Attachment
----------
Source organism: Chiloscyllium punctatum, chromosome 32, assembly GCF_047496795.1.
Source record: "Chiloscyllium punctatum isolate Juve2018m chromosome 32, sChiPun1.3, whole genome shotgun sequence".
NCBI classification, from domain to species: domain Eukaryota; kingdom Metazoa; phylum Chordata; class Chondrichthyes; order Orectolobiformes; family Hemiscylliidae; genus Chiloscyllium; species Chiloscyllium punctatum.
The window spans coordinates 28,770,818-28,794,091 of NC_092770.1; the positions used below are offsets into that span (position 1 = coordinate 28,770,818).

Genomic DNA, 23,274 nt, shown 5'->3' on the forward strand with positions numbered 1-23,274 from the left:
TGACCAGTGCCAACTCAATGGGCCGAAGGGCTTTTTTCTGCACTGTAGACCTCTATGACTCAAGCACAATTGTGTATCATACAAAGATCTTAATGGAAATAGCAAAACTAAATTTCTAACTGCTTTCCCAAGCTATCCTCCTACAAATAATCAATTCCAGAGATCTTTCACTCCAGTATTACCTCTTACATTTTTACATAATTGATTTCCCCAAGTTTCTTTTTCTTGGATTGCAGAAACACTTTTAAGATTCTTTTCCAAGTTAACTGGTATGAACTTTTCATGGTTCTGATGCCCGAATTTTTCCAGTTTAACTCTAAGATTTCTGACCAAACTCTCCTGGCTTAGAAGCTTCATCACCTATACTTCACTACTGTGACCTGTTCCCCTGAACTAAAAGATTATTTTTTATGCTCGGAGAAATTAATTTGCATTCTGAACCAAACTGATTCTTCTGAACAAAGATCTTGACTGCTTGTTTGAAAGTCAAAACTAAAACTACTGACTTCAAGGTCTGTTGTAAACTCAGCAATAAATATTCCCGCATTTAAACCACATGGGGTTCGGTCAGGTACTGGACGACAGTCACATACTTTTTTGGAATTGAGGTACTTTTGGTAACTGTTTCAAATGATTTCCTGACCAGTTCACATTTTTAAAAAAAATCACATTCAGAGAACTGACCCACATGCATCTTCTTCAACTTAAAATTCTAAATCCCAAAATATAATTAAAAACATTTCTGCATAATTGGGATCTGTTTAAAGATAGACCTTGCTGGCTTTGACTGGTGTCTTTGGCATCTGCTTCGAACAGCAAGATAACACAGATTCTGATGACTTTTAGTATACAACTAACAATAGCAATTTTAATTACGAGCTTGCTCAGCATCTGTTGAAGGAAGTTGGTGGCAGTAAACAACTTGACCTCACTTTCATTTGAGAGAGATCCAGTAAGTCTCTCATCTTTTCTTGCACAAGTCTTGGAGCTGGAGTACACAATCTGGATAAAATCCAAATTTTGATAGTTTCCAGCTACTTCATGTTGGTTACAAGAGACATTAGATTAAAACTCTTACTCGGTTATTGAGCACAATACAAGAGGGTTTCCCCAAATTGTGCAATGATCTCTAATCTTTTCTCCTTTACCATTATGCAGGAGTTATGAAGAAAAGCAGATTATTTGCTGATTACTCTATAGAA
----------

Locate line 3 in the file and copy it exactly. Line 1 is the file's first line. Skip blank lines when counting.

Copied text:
NCBI classification, from domain to species: domain Eukaryota; kingdom Metazoa; phylum Chordata; class Chondrichthyes; order Orectolobiformes; family Hemiscylliidae; genus Chiloscyllium; species Chiloscyllium punctatum.